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Tax Issues and Planning in Divorce
By Michael R. Magaril, Esq.

"[I]n this world nothing can be said to be certain, except death and taxes." Benjamin Franklin, November 13, 1879 --

INTRODUCTION

To paraphrase Benjamin Franklin, in a divorce settlement, the only issues certain to be present are tax issues. If they arise at the eleventh hour, these issues can cause carefully negotiated settlements to unravel. Worse yet, if tax issues manifest themselves after the execution of a settlement that did not consider them, one or both of the parties may be deprived of the benefits of their bargains, with untoward consequences to all concerned. This article is intended to identify some basic tax issues that repeatedly arise in the context of divorce so that they can be spotted and planned for well in advance of the end of the negotiation process. Clients and matrimonial attorneys alike are advised to seek out the assistance of a qualified tax advisor whenever entering into a settlement.

TAX TREATMENT OF ALIMONY

One of the general tenets of divorce taxation is that alimony usually is deductible to the payor and taxable to the payee. See I.R.C. §215(a). This aspect of alimony can create added value in a settlement in which the payee is in a lower tax bracket or otherwise can shelter the alimony payments through the use of offsetting deductions, such as the mortgage interests deduction. However, in order to treat alimony as deductible to the payor, certain definitional criteria set forth under I.R.C. § 71 must be met. I.R.C. § 71(b) sets forth the basic definitional requirements of the term "alimony." Section 71(b) provides generally that "alimony" means any payment in cash if (1) the payment is received by or on behalf of a spouse under a divorce decree or separation instrument; (2) the instrument does not designate the payments as being includable in gross income and not allowable as a deduction; (3) the payor and recipient are not members of the same household at the time payments are made; (4) and the payments are terminable on the death of the recipient spouse without substitute payments upon that spouse's death. Other subsections of §71 also make clear that alimony will be distinguished from child support payments where the payments are designated for the benefit of the children or where changes to payments are contingent upon events in the children's lives. Finally, §71 discusses the concept of "recapture," i.e., the recompilation of front-loaded alimony paid during the first three years after separation of the parties. Set forth below, is a more detailed discussion of each of these requirements.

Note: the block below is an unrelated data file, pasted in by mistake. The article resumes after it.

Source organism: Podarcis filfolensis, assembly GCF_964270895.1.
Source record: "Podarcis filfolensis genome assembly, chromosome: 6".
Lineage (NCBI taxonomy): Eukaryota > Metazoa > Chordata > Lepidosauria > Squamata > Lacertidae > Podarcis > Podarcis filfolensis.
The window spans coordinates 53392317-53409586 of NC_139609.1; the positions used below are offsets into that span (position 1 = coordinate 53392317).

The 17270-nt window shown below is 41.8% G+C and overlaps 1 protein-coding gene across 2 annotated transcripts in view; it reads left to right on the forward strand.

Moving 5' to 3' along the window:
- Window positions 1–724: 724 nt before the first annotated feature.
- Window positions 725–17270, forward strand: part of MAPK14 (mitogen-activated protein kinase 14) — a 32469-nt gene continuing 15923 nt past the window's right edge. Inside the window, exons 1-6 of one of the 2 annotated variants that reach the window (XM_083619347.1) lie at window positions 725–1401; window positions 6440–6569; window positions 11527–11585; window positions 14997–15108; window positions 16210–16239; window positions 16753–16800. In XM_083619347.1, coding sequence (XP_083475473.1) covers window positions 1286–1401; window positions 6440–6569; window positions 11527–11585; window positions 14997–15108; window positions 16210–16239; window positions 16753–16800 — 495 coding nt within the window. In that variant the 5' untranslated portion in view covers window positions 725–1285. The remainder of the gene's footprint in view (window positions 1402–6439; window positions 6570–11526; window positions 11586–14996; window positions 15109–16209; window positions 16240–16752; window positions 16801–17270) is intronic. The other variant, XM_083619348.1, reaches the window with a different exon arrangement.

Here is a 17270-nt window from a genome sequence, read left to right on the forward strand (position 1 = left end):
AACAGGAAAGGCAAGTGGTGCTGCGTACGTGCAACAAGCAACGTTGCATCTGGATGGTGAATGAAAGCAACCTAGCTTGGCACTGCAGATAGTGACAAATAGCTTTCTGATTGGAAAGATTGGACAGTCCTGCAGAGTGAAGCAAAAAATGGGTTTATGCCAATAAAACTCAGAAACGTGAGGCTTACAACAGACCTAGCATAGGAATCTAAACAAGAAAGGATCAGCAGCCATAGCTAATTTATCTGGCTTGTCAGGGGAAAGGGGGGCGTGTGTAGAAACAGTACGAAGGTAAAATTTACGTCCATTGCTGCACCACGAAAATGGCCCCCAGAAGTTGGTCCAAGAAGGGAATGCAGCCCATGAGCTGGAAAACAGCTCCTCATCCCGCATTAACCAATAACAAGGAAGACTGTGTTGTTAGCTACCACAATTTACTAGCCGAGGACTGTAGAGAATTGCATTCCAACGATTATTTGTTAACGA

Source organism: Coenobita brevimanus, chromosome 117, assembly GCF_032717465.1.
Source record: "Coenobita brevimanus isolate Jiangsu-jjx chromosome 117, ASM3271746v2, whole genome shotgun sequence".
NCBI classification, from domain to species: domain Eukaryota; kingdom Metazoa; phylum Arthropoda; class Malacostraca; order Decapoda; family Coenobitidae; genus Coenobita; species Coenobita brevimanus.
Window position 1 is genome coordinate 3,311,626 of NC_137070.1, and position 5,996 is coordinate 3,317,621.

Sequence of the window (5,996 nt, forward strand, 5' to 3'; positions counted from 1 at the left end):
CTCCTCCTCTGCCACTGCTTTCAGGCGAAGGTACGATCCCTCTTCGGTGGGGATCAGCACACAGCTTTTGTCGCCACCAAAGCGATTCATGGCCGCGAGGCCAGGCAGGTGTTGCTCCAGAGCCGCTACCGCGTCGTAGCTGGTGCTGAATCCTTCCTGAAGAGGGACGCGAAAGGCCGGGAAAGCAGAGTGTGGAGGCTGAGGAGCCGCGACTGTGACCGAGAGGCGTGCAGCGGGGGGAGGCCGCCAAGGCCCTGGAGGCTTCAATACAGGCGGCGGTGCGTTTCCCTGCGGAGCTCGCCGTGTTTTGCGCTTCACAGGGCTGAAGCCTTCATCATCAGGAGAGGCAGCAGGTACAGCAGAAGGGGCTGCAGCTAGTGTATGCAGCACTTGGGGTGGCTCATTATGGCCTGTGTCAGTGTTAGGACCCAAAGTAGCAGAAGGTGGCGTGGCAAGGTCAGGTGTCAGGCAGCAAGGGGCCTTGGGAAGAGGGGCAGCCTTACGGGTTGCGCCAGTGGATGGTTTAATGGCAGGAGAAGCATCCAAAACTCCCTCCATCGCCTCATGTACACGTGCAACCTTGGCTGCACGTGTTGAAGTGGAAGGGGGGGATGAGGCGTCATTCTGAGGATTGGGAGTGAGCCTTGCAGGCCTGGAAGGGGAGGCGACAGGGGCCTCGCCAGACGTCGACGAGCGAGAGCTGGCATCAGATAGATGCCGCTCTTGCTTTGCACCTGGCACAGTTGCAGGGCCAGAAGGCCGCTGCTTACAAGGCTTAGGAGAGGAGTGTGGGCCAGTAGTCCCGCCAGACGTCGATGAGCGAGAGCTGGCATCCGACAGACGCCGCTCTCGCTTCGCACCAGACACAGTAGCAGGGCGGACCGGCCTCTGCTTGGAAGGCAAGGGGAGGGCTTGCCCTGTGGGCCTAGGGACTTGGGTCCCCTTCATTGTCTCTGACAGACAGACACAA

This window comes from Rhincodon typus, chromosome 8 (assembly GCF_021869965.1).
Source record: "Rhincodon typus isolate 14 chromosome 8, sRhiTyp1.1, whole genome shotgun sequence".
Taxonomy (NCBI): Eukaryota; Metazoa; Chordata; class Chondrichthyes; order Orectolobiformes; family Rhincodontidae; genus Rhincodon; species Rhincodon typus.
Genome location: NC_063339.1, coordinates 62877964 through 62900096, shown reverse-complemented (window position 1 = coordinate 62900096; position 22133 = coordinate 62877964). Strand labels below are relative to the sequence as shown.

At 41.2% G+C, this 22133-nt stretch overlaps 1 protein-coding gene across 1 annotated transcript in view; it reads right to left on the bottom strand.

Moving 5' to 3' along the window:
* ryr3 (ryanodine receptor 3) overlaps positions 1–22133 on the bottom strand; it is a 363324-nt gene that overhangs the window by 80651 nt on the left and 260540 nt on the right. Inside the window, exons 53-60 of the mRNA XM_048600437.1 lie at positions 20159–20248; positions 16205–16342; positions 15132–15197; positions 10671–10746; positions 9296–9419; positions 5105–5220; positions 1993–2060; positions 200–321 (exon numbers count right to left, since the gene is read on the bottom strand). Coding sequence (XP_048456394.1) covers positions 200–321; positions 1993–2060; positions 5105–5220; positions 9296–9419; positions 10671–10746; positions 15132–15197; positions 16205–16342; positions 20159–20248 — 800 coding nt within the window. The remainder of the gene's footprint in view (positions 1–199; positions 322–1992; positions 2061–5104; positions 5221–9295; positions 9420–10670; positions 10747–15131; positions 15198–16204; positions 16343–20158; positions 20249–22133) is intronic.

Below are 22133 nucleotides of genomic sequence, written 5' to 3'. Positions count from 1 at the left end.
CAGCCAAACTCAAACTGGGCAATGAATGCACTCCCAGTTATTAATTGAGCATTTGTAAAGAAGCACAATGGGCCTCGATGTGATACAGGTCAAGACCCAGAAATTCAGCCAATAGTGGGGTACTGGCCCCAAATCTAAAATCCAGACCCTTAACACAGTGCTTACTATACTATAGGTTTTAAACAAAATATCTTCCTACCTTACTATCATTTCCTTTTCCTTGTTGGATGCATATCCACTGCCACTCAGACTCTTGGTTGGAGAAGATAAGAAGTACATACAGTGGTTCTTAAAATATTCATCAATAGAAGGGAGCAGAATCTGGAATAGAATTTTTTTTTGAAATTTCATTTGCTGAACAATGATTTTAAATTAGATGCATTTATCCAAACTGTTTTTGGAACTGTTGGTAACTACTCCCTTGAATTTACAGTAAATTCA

1. Alimony Payments Must Be Made In By Cash To Or On Behalf Of The Payee Spouse

The term "Cash" includes currency, checks, or money orders payable on demand. Temp. Treas. Reg. Sec.; 1.71-IT (b) (A-5). In addition, payments "on behalf" of the payee spouse also may qualify as alimony. For example, "Cash payments of rent, mortgage, tax or tuition liabilities of the payee spouse made under the terms of the divorce or separation instrument will qualify as alimony or separate maintenance payments." (Id. at A-6). It is important to note however, that mortgage interest and insurance payments on real property are treated as alimony only to the extent that they are on behalf of the payee spouse. (Id.) Therefore, if the dependent spouse remains in the martial residence that is jointly owned by the parties, then it is assumed that he or she has only a one half interest and, therefore, that only one-half of the payments made by the payor spouse are on behalf of the payee. Id.